UCLA Health recently released a COVID-19 report, suggesting that the brain fog that can occur after recovery from the virus may, in fact, be caused by post-traumatic stress disorder (PTSD). A similar effect was recognized in recovering patients after SARS and MERS outbreaks.    COVID-19 patients who have been intubated and/or put on respirators experience trauma, which can cause hallucinations and long-lasting frightening dreams and memories. These traumatic memories can cause PTSD. Many psychotherapists recommend Cognitive Behavioral Therapy (CBT), Eye Movement Desensitization and Reprocessing (EMDR), and medication to resolve PTSD and its symptoms

Supplements for Brain Fog

If you're experiencing brain fog, whether its COVID-related or not, it may be worth considering supplements for brain fog.  The Memory Health® brain supplement is an all-natural supplement that is clinically proven to alleviate brain fog, improve cognitive function, and support long-term brain health. Other benefits of Memory Health® include reduction in brain fog and mental fatigue, improvement in focus and clarity, and even improvements in mood and mental health (emotional wellbeing).  Start with a 30-day supply of Memory Health® or sign up for a monthly subscription to receive 10% Off every month.

Brain Fog and Pandemic Stress

Besides the cognitive impact of getting coronavirus, many of us are suffering brain fog simply because of the ongoing stress of the pandemic.  According to the University of Pennsylvania, the part of the brain called the limbic system becomes hyperactive during times of high stress, like would occur during a once-in-a-lifetime pandemic event. The physiological acute stress response, known as the “fight or flight response”, causes your body to secrete hormones that increase your heart rate and your breathing, while increasing clotting in the blood (in anticipation of injury) and increasing the sensitivity of your eyes and ears.    Unfortunately, many of us have been living in fight or flight mode since March 2020, suffering stress and anxiety as we attempt to get used to our “new normal.” This ongoing stress can cause the limbic system to override your executive functioning, leaving you with problems focusing, thinking, controlling emotions, and recalling information.    Therapists suggest labeling feelings during difficult times, to activate executive functioning in the brain. This reduces the negative emotions related to the stress. Another way to boost resilience is through mindfulness, taking a few minutes to “be in the moment,” which can reduce overall stress levels and calm the mind and body. You can also take this personalized COVID resilience test.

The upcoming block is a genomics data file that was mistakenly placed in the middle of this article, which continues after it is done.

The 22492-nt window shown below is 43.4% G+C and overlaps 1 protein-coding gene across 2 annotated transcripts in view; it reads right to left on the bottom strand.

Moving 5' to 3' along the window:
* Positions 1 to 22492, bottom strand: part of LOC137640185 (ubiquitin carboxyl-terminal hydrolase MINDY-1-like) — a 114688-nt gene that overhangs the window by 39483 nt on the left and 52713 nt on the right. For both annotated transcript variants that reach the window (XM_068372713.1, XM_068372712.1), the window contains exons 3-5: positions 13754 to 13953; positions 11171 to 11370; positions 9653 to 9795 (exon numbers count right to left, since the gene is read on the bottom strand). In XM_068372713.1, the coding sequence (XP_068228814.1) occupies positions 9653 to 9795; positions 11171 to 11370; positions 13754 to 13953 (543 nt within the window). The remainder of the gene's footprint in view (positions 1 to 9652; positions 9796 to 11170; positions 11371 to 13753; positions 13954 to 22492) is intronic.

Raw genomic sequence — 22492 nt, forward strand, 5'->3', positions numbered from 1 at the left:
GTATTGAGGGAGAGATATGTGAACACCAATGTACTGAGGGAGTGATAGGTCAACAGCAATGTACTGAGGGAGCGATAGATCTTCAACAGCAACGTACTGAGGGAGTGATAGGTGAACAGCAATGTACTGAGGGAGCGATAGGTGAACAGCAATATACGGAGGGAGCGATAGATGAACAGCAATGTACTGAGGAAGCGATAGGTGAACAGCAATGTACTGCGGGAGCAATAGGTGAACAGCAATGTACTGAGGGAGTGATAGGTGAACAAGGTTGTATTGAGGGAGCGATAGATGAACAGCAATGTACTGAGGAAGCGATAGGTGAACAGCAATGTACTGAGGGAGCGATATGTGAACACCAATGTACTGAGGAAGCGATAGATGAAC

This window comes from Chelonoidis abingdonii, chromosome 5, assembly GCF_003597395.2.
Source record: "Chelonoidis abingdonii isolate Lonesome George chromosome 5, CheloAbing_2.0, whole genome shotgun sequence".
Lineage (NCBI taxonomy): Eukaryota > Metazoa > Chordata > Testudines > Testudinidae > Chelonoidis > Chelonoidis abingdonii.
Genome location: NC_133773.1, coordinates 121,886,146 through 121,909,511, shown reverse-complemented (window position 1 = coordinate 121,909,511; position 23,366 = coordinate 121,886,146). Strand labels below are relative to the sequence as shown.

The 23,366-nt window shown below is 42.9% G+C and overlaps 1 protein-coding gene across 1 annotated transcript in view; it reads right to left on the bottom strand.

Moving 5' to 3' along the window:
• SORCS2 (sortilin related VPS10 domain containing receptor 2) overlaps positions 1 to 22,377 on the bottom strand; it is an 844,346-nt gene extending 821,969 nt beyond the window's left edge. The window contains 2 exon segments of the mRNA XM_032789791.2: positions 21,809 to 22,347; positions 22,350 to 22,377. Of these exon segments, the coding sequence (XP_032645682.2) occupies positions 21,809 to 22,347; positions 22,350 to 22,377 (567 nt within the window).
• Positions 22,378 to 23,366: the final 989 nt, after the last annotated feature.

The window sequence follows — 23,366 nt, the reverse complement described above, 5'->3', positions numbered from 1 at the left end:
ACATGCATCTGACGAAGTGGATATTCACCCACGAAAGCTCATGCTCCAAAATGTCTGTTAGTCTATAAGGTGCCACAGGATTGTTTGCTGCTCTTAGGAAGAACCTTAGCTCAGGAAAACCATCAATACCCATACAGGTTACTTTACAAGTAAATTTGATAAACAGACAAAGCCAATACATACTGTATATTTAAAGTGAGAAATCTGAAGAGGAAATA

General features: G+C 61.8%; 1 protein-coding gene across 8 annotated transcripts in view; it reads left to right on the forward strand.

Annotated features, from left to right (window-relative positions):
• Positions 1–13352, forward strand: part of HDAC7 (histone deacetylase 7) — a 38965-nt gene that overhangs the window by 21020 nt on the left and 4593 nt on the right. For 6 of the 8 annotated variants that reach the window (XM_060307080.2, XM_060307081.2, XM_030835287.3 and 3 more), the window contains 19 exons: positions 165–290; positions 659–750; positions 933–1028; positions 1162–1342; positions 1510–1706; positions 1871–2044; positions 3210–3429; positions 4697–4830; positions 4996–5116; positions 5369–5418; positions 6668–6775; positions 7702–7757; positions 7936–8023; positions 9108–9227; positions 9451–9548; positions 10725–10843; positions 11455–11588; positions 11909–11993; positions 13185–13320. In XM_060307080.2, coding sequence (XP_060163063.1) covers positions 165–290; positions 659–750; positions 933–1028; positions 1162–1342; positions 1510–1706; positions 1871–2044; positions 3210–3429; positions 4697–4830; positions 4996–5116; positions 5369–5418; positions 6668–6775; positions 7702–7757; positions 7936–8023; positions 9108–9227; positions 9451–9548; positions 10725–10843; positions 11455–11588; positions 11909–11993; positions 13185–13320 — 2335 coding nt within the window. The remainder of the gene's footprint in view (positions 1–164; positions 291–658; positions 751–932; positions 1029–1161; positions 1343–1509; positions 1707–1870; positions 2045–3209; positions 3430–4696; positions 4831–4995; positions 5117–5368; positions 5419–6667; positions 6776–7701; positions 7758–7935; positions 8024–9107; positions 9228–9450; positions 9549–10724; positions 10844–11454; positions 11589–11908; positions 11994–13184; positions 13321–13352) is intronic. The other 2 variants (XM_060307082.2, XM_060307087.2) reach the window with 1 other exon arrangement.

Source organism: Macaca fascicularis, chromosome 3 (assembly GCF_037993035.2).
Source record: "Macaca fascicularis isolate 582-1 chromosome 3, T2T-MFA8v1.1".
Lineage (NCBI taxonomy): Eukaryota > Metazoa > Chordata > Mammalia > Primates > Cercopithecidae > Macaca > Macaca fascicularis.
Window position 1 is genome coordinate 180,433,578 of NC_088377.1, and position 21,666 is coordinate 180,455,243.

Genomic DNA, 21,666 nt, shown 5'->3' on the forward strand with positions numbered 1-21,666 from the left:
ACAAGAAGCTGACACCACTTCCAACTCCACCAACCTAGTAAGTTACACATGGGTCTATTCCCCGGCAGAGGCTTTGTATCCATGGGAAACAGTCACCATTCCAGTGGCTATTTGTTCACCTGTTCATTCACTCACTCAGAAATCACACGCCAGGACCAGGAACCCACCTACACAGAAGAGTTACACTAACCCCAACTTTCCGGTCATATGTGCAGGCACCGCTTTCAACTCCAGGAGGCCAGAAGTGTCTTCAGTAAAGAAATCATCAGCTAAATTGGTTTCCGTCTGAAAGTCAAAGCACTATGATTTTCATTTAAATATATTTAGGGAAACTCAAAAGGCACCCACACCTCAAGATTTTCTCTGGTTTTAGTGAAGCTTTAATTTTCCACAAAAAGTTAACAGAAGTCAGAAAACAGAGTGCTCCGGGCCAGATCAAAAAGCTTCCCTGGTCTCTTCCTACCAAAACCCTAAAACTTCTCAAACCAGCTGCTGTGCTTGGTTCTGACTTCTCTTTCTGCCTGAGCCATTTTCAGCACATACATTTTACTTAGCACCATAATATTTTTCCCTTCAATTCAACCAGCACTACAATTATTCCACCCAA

Natural Ways to Reduce Brain Fog from COVID-19

There are several things that can be done to support brain health and increase oxygen, glucose and other supportive nutrients to the brain.    These suggestions include:  
  • Aerobic Exercise - a minimum of 150 minutes a week is recommended 
  • Meditation - Even 10 minutes a day can make a difference
  • Yoga - 2 to 3 yoga sessions a week can help calm your mind 
  • Drink Water - 4 large glasses of water every day 
  • Supplementation - Feed your brain the brain-specific nutrients it needs by fortifying your diet with brain supplements.   

A Brain Supplement to Combat Brain Fog

Memory Health® is a patented formula made of carotenoids (Lutein, Zeaxanthin, and Meso-Zeaxanthin), omega-3s DHA and EPA, and natural vitamin E.  It is clinically proven to support cognitive function, memory, and long-term brain health. Memory Health® is currently patented for the prevention and treatment of neurodegenerative disease, specifically Alzheimer's and dementia. It has been clinically proven to improve cognitive functions in individuals with Mild Cognitive Impairment, and its benefits include improvement in sight, cognition, memory, focus, clarity, and mood.